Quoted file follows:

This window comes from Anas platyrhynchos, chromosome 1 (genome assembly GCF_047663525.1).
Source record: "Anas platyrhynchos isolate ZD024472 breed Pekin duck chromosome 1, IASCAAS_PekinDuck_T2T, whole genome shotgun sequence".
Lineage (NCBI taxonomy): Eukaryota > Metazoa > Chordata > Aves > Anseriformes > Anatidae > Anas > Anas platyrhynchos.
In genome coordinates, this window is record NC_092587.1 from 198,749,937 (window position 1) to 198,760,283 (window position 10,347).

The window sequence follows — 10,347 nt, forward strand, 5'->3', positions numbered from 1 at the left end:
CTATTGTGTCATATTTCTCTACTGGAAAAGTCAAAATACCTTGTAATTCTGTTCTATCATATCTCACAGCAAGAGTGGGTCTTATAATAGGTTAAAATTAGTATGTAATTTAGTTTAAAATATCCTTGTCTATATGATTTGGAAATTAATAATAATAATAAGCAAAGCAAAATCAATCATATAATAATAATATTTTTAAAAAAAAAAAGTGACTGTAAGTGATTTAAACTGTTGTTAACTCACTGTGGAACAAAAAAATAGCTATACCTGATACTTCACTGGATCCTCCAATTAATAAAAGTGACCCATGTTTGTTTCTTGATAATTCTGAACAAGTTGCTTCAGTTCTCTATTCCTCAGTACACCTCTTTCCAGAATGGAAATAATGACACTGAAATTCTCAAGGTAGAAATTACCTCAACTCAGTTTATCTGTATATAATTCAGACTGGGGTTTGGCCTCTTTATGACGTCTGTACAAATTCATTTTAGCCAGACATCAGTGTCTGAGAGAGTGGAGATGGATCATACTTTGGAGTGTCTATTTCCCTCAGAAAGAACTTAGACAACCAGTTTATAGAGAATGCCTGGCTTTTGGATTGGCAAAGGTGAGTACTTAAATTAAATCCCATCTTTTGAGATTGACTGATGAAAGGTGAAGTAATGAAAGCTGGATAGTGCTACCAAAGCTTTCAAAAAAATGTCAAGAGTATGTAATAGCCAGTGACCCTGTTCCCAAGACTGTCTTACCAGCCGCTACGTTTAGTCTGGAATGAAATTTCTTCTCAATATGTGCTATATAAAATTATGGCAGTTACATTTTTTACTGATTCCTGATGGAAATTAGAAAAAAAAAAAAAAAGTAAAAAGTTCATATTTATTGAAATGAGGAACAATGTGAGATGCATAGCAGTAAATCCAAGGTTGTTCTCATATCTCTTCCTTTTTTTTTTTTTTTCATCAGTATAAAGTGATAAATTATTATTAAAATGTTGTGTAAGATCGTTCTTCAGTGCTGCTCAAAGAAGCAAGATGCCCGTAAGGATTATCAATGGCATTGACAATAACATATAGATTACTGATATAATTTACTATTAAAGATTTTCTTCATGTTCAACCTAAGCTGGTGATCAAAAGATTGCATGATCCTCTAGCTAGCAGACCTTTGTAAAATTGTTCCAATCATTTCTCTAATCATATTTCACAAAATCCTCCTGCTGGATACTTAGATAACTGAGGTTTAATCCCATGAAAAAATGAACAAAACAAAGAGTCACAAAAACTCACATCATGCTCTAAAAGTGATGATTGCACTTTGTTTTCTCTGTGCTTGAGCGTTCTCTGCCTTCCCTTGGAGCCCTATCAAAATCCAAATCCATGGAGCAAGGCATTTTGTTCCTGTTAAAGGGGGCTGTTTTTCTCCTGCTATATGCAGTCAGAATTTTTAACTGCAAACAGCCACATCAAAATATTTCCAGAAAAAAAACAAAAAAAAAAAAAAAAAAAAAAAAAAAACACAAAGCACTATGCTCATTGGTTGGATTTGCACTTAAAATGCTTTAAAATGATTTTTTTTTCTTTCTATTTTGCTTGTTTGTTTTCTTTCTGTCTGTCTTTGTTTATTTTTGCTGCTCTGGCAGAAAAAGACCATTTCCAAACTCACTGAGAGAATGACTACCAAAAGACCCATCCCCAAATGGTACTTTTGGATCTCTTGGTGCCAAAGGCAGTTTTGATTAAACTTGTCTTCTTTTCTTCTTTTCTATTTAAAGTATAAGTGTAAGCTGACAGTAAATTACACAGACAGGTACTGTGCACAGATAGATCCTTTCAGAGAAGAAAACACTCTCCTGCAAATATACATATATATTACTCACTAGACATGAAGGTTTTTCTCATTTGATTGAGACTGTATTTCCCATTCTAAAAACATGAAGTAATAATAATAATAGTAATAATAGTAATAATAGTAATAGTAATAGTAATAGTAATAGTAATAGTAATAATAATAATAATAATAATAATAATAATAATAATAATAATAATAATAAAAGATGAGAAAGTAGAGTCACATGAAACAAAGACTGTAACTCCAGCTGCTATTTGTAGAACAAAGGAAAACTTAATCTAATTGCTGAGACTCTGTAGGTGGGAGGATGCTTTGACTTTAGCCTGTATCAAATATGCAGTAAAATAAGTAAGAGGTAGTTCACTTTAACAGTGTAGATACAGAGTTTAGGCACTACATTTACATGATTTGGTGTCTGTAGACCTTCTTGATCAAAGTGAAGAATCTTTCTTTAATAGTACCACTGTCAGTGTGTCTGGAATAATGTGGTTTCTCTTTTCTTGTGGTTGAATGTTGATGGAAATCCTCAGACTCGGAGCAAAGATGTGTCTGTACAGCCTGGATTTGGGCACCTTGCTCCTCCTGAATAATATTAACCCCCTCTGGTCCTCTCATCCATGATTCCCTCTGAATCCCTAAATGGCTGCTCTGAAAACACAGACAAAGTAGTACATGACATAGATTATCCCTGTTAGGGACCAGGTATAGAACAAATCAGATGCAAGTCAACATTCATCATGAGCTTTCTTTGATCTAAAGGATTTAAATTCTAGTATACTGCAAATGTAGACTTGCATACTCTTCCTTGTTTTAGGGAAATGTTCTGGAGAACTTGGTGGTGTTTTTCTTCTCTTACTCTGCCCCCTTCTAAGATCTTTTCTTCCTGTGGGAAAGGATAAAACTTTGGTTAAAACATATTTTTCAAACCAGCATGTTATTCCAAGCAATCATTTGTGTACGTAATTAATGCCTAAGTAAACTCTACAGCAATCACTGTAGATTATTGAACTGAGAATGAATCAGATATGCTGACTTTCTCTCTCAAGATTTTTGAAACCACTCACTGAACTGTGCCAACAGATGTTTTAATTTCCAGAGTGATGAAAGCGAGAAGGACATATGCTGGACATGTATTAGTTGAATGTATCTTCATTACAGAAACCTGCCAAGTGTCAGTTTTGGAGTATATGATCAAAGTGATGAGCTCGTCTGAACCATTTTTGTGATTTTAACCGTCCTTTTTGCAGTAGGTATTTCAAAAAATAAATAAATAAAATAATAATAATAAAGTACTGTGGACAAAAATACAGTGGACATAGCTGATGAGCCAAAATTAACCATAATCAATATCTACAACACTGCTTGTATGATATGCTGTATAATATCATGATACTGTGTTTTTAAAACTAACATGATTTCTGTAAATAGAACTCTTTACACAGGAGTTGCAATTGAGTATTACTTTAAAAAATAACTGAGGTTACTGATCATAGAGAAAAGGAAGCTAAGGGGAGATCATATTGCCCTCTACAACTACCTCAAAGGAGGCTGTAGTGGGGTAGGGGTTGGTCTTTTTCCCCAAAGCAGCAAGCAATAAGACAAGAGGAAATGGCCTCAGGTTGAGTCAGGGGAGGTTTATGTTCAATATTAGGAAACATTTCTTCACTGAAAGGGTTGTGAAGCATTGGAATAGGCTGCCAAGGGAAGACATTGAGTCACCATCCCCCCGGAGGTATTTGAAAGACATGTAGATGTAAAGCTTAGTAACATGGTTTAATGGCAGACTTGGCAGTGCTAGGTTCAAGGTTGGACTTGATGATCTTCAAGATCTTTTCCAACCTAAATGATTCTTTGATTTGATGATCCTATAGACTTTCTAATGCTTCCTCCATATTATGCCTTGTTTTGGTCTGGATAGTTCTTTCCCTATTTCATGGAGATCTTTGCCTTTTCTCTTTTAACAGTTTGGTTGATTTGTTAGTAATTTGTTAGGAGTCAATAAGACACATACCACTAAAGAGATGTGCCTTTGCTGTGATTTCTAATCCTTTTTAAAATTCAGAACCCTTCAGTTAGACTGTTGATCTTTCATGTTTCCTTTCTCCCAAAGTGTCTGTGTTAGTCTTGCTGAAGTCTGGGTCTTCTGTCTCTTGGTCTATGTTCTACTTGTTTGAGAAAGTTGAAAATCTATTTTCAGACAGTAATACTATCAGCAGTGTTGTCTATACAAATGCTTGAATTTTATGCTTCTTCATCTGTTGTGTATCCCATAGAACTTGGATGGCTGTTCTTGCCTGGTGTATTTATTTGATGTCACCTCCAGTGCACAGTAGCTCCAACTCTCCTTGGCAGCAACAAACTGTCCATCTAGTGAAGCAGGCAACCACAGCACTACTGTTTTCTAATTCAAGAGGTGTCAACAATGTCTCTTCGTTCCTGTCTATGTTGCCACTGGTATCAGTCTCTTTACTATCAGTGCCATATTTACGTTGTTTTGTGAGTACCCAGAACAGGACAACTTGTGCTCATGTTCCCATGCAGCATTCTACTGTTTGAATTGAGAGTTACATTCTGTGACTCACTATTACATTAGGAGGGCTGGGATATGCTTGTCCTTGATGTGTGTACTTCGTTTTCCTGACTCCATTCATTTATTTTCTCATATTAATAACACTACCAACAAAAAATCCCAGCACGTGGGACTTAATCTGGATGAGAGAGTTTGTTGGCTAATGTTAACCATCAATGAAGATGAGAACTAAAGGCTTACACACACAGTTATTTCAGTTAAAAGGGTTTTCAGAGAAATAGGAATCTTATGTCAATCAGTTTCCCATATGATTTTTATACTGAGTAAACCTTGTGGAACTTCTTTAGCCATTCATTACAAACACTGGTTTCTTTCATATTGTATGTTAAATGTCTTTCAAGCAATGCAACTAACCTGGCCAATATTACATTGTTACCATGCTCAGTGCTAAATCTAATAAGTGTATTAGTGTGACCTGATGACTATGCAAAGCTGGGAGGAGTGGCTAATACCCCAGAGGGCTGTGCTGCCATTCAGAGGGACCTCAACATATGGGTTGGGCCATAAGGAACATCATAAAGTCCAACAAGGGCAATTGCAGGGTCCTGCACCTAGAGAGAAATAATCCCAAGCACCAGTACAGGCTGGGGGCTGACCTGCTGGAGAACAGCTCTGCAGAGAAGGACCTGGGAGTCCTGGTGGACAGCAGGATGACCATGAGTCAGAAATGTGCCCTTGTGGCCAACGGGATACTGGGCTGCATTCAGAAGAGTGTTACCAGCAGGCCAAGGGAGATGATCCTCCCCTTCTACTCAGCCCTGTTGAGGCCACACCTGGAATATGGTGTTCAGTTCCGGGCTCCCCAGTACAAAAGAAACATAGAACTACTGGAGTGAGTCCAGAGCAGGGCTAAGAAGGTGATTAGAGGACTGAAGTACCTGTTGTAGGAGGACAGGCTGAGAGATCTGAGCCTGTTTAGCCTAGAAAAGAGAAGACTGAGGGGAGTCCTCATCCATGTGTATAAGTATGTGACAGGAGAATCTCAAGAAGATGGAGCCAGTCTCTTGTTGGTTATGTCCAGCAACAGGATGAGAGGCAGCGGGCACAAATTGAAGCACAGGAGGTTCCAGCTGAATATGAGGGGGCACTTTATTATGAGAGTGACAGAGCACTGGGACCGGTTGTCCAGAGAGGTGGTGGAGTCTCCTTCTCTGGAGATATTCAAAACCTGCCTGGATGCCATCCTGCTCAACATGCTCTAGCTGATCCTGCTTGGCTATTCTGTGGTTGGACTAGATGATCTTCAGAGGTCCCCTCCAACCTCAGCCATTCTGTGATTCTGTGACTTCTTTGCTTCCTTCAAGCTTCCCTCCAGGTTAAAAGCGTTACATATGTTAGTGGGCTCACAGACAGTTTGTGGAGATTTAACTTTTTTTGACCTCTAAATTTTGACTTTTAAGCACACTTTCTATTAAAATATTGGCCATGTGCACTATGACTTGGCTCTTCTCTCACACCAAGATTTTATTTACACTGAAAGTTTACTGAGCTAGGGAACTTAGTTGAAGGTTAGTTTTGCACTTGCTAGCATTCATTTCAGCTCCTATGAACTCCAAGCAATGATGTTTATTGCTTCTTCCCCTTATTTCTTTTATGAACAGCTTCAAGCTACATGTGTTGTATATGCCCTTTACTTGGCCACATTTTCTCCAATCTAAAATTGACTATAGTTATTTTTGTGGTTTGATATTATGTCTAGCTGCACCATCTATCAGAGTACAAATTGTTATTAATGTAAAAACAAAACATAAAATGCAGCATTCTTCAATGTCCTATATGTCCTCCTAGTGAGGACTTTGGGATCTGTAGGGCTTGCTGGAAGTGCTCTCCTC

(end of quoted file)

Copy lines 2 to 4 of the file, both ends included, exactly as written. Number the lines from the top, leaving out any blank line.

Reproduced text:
Source record: "Anas platyrhynchos isolate ZD024472 breed Pekin duck chromosome 1, IASCAAS_PekinDuck_T2T, whole genome shotgun sequence".
Lineage (NCBI taxonomy): Eukaryota > Metazoa > Chordata > Aves > Anseriformes > Anatidae > Anas > Anas platyrhynchos.
In genome coordinates, this window is record NC_092587.1 from 198,749,937 (window position 1) to 198,760,283 (window position 10,347).